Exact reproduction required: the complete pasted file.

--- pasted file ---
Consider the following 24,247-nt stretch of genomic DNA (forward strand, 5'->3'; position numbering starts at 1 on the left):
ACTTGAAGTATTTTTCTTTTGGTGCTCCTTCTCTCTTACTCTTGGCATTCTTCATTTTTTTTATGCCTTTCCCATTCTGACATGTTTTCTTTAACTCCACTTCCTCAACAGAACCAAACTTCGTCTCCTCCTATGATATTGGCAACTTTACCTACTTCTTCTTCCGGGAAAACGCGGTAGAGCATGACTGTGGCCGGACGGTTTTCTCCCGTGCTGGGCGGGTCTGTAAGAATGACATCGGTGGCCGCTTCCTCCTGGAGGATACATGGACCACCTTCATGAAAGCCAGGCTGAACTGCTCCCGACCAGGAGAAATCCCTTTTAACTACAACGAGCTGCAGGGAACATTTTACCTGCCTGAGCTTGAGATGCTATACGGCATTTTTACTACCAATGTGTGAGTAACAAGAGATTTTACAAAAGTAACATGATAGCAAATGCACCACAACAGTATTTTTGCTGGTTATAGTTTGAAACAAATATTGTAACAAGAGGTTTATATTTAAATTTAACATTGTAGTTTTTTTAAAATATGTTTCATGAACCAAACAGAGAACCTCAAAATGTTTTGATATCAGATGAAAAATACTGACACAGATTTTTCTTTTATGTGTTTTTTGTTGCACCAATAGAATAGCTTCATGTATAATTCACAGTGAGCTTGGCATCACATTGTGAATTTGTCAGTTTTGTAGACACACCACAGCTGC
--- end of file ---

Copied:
Consider the following 24,247-nt stretch of genomic DNA (forward strand, 5'->3'; position numbering starts at 1 on the left):
ACTTGAAGTATTTTTCTTTTGGTGCTCCTTCTCTCTTACTCTTGGCATTCTTCATTTTTTTTATGCCTTTCCCATTCTGACATGTTTTCTTTAACTCCACTTCCTCAACAGAACCAAACTTCGTCTCCTCCTATGATATTGGCAACTTTACCTACTTCTTCTTCCGGGAAAACGCGGTAGAGCATGACTGTGGCCGGACGGTTTTCTCCCGTGCTGGGCGGGTCTGTAAGAATGACATCGGTGGCCGCTTCCTCCTGGAGGATACATGGACCACCTTCATGAAAGCCAGGCTGAACTGCTCCCGACCAGGAGAAATCCCTTTTAACTACAACGAGCTGCAGGGAACATTTTACCTGCCTGAGCTTGAGATGCTATACGGCATTTTTACTACCAATGTGTGAGTAACAAGAGATTTTACAAAAGTAACATGATAGCAAATGCACCACAACAGTATTTTTGCTGGTTATAGTTTGAAACAAATATTGTAACAAGAGGTTTATATTTAAATTTAACATTGTAGTTTTTTTAAAATATGTTTCATGAACCAAACAGAGAACCTCAAAATGTTTTGATATCAGATGAAAAATACTGACACAGATTTTTCTTTTATGTGTTTTTTGTTGCACCAATAGAATAGCTTCATGTATAATTCACAGTGAGCTTGGCATCACATTGTGAATTTGTCAGTTTTGTAGACACACCACAGCTGC